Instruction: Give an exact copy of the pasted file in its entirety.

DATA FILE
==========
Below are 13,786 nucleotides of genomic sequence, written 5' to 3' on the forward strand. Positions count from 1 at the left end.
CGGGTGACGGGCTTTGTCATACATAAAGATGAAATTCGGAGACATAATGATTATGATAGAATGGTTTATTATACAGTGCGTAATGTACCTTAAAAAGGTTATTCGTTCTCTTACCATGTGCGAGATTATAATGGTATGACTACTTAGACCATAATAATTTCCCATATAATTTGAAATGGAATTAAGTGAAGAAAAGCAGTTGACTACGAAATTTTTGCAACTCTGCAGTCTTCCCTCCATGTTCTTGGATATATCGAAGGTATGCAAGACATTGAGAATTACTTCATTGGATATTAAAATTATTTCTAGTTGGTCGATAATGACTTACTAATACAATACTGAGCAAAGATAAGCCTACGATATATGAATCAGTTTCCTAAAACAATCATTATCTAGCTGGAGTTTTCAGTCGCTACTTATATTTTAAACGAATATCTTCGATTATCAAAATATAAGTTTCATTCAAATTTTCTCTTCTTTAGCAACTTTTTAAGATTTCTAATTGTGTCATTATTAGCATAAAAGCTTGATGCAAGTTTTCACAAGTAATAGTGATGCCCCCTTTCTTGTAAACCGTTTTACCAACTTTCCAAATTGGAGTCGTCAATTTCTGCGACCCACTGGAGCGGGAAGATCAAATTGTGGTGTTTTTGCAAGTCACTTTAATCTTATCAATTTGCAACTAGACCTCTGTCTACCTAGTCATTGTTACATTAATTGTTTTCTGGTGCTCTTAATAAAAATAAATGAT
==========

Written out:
Below are 13,786 nucleotides of genomic sequence, written 5' to 3' on the forward strand. Positions count from 1 at the left end.
CGGGTGACGGGCTTTGTCATACATAAAGATGAAATTCGGAGACATAATGATTATGATAGAATGGTTTATTATACAGTGCGTAATGTACCTTAAAAAGGTTATTCGTTCTCTTACCATGTGCGAGATTATAATGGTATGACTACTTAGACCATAATAATTTCCCATATAATTTGAAATGGAATTAAGTGAAGAAAAGCAGTTGACTACGAAATTTTTGCAACTCTGCAGTCTTCCCTCCATGTTCTTGGATATATCGAAGGTATGCAAGACATTGAGAATTACTTCATTGGATATTAAAATTATTTCTAGTTGGTCGATAATGACTTACTAATACAATACTGAGCAAAGATAAGCCTACGATATATGAATCAGTTTCCTAAAACAATCATTATCTAGCTGGAGTTTTCAGTCGCTACTTATATTTTAAACGAATATCTTCGATTATCAAAATATAAGTTTCATTCAAATTTTCTCTTCTTTAGCAACTTTTTAAGATTTCTAATTGTGTCATTATTAGCATAAAAGCTTGATGCAAGTTTTCACAAGTAATAGTGATGCCCCCTTTCTTGTAAACCGTTTTACCAACTTTCCAAATTGGAGTCGTCAATTTCTGCGACCCACTGGAGCGGGAAGATCAAATTGTGGTGTTTTTGCAAGTCACTTTAATCTTATCAATTTGCAACTAGACCTCTGTCTACCTAGTCATTGTTACATTAATTGTTTTCTGGTGCTCTTAATAAAAATAAATGAT